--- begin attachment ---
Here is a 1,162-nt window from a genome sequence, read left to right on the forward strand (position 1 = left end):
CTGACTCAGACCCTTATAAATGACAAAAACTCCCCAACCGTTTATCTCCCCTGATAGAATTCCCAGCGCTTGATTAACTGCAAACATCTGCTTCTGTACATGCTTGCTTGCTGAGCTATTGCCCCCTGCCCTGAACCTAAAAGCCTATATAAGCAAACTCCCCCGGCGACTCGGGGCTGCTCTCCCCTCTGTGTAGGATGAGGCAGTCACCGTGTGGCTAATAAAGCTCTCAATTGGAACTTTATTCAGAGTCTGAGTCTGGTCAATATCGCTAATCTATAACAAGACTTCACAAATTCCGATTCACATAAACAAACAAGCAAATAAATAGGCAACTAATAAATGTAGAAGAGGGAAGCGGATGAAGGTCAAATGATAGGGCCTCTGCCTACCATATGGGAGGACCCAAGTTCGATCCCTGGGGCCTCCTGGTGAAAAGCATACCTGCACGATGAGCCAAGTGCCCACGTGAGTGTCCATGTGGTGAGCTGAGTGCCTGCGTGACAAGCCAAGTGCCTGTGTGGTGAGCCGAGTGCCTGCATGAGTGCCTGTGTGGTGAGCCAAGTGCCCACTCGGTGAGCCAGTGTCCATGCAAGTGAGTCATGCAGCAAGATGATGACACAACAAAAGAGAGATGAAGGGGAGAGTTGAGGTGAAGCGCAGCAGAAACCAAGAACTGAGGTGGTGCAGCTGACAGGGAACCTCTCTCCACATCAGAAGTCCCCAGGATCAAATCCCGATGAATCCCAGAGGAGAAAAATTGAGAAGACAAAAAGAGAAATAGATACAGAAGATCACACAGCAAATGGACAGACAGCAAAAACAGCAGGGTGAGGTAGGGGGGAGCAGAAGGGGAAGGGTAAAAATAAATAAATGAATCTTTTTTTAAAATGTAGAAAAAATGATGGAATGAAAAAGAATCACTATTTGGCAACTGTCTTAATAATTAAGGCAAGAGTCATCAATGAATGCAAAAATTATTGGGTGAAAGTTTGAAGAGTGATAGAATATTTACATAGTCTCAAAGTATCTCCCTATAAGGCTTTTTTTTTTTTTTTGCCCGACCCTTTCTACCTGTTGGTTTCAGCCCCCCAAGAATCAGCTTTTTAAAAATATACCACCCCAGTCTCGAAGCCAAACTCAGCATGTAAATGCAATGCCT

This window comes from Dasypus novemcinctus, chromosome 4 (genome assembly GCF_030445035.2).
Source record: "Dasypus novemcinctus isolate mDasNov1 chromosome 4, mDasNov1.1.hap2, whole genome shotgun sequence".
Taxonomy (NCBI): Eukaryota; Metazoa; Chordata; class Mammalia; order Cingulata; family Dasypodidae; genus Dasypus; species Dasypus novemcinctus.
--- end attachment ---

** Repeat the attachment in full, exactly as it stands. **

Here is a 1,162-nt window from a genome sequence, read left to right on the forward strand (position 1 = left end):
CTGACTCAGACCCTTATAAATGACAAAAACTCCCCAACCGTTTATCTCCCCTGATAGAATTCCCAGCGCTTGATTAACTGCAAACATCTGCTTCTGTACATGCTTGCTTGCTGAGCTATTGCCCCCTGCCCTGAACCTAAAAGCCTATATAAGCAAACTCCCCCGGCGACTCGGGGCTGCTCTCCCCTCTGTGTAGGATGAGGCAGTCACCGTGTGGCTAATAAAGCTCTCAATTGGAACTTTATTCAGAGTCTGAGTCTGGTCAATATCGCTAATCTATAACAAGACTTCACAAATTCCGATTCACATAAACAAACAAGCAAATAAATAGGCAACTAATAAATGTAGAAGAGGGAAGCGGATGAAGGTCAAATGATAGGGCCTCTGCCTACCATATGGGAGGACCCAAGTTCGATCCCTGGGGCCTCCTGGTGAAAAGCATACCTGCACGATGAGCCAAGTGCCCACGTGAGTGTCCATGTGGTGAGCTGAGTGCCTGCGTGACAAGCCAAGTGCCTGTGTGGTGAGCCGAGTGCCTGCATGAGTGCCTGTGTGGTGAGCCAAGTGCCCACTCGGTGAGCCAGTGTCCATGCAAGTGAGTCATGCAGCAAGATGATGACACAACAAAAGAGAGATGAAGGGGAGAGTTGAGGTGAAGCGCAGCAGAAACCAAGAACTGAGGTGGTGCAGCTGACAGGGAACCTCTCTCCACATCAGAAGTCCCCAGGATCAAATCCCGATGAATCCCAGAGGAGAAAAATTGAGAAGACAAAAAGAGAAATAGATACAGAAGATCACACAGCAAATGGACAGACAGCAAAAACAGCAGGGTGAGGTAGGGGGGAGCAGAAGGGGAAGGGTAAAAATAAATAAATGAATCTTTTTTTAAAATGTAGAAAAAATGATGGAATGAAAAAGAATCACTATTTGGCAACTGTCTTAATAATTAAGGCAAGAGTCATCAATGAATGCAAAAATTATTGGGTGAAAGTTTGAAGAGTGATAGAATATTTACATAGTCTCAAAGTATCTCCCTATAAGGCTTTTTTTTTTTTTTTGCCCGACCCTTTCTACCTGTTGGTTTCAGCCCCCCAAGAATCAGCTTTTTAAAAATATACCACCCCAGTCTCGAAGCCAAACTCAGCATGTAAATGCAATGCCT

This window comes from Dasypus novemcinctus, chromosome 4 (genome assembly GCF_030445035.2).
Source record: "Dasypus novemcinctus isolate mDasNov1 chromosome 4, mDasNov1.1.hap2, whole genome shotgun sequence".
Taxonomy (NCBI): Eukaryota; Metazoa; Chordata; class Mammalia; order Cingulata; family Dasypodidae; genus Dasypus; species Dasypus novemcinctus.